The Hatts were here yesterday with our spring shipment of Hackmatack dory knees. Naturally grown frames, or knees as they are known in dories, are the defining feature of a Lunenburg-built Banks dory. While other ports built their frames using pieces of wood fastened together with a patented metal clip, ours are cut from a single piece of wood. They are not steamed, nor bent, but instead are cut from the lower trunk and roots of the very strong and rot resistant Hackmatack tree.
For four generations the Hatt family has supplied The Dory Shop with this critical building material. Edgar Hatt, shown above, began cutting knees with his father Arthur and his grandfather. He now works in the woods with his son.
When Edgar was a boy, the family also supplied another dory shop, located near the modern-day Fisheries Museum of the Atlantic and run by the Oxner brothers; two men as well known for their constant bickering as they were for their boats. Yesterday Edgar shared a story of one delivery to the Oxner shop when he was just 10 years old. It goes like this…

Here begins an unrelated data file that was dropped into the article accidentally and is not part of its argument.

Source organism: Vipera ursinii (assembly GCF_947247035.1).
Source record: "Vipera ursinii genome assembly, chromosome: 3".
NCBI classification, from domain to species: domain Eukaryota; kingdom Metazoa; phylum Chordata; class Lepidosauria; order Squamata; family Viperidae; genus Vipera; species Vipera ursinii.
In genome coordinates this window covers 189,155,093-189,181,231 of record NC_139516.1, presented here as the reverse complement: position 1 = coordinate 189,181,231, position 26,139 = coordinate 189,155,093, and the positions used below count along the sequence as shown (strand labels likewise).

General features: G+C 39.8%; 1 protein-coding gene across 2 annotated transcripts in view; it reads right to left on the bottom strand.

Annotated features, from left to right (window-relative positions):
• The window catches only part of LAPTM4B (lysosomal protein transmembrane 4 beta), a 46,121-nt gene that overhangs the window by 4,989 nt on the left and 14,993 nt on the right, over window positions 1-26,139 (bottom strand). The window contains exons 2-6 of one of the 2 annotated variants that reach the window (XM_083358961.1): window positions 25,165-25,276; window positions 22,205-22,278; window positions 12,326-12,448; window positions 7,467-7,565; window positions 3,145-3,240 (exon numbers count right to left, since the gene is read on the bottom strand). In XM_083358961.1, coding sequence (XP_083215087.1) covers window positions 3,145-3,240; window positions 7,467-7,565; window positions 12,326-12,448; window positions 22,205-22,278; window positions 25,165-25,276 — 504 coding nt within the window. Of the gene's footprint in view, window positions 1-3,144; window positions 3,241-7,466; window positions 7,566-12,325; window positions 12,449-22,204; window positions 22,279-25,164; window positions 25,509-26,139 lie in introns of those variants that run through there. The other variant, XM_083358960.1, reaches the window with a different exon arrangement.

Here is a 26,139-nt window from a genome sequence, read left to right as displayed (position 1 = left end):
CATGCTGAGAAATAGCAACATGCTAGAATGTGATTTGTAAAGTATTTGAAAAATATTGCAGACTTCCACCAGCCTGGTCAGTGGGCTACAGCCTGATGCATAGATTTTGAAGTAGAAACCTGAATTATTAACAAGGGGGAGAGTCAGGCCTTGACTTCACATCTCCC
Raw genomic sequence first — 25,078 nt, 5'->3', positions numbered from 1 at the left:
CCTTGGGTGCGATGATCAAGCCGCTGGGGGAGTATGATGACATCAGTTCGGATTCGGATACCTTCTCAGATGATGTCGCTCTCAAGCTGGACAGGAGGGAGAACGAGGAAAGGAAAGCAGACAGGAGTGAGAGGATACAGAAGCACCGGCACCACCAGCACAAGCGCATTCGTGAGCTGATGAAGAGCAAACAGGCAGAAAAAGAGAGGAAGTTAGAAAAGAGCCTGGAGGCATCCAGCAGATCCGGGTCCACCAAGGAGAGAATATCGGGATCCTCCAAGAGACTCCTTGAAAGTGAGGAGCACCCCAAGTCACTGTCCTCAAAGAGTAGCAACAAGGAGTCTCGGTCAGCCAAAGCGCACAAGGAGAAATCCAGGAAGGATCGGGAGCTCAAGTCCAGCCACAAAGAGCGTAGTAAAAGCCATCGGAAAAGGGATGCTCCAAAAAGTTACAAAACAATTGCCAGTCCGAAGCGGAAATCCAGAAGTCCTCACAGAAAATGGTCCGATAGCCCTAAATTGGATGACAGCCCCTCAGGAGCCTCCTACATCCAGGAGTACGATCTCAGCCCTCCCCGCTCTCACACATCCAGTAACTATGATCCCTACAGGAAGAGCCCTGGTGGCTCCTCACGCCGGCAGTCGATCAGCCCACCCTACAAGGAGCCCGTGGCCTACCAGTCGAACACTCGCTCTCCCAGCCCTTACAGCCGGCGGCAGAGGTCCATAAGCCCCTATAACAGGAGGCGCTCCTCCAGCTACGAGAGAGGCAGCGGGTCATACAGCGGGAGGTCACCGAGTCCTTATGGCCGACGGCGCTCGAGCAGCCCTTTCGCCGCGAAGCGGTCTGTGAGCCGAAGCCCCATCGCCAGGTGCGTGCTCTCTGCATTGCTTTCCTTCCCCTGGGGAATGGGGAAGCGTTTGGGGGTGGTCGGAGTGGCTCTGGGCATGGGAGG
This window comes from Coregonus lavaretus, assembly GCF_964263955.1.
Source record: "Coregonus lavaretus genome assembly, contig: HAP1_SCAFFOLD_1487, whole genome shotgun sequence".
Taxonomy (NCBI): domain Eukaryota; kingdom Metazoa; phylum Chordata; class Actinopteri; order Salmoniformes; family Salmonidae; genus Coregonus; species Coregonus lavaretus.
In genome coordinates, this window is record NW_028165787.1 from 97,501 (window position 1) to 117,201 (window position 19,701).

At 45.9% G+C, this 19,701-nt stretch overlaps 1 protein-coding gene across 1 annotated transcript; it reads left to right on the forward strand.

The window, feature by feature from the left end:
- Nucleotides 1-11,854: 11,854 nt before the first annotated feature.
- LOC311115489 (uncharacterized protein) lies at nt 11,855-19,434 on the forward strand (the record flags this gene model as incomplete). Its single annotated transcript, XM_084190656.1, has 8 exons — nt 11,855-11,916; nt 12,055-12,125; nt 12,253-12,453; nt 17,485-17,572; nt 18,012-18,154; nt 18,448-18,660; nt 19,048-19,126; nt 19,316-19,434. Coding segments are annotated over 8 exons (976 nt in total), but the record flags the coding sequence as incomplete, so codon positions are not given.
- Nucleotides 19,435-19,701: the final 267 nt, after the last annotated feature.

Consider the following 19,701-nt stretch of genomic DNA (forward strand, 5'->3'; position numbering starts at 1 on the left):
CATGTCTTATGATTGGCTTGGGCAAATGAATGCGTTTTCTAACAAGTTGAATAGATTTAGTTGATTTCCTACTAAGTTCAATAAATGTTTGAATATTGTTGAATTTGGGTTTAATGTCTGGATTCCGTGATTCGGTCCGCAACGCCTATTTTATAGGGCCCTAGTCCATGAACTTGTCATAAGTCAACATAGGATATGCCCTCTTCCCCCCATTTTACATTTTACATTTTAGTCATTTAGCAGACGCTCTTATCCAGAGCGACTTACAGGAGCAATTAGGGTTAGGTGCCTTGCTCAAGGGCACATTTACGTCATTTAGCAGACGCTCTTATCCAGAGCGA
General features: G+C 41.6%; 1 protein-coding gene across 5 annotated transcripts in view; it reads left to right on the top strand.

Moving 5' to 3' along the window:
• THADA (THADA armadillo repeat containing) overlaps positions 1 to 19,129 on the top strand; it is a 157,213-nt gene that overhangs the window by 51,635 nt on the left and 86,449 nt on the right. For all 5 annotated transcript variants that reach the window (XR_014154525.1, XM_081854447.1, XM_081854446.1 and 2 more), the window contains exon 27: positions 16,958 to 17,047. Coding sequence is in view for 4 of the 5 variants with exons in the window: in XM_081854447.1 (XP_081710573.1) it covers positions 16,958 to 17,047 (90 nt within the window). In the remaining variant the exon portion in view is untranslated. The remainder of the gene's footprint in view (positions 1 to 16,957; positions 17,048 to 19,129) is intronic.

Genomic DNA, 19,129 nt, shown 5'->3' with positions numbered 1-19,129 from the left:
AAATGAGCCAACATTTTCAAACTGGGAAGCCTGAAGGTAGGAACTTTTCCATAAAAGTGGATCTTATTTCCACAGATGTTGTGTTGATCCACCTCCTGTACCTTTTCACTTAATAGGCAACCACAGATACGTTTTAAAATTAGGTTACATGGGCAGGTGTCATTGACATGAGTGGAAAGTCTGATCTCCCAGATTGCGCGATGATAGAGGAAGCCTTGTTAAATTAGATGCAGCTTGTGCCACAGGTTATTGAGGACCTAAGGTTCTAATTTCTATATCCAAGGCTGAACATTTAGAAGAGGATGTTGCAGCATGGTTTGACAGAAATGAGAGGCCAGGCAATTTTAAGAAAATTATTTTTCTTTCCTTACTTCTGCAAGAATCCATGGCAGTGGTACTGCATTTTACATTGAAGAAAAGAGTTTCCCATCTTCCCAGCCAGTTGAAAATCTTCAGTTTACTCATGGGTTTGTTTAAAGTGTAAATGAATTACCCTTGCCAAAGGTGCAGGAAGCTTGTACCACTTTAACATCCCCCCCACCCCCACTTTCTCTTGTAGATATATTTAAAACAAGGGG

“My father had cut down an apple wood tree and some of the limbs had the right shape for knees. So we took them in to the Oxner shop and Mr. Oxner didn’t want them. He said they were pine. My father said no, they were apple wood and that they were good and strong. But he still didn’t believe him. He thought they were pine.
“So my father told him, ‘you take one up to the railroad tracks and you try to break it and if you can break it, I will give you the whole works [for free].’ So he went up and he hit it so hard it pretty near broke his arm [but it did not break]. After that he told my father he would take as many as he could get.”
A great story from a salt-of-the-earth fellow whose spring and fall visits are a highlight of my year!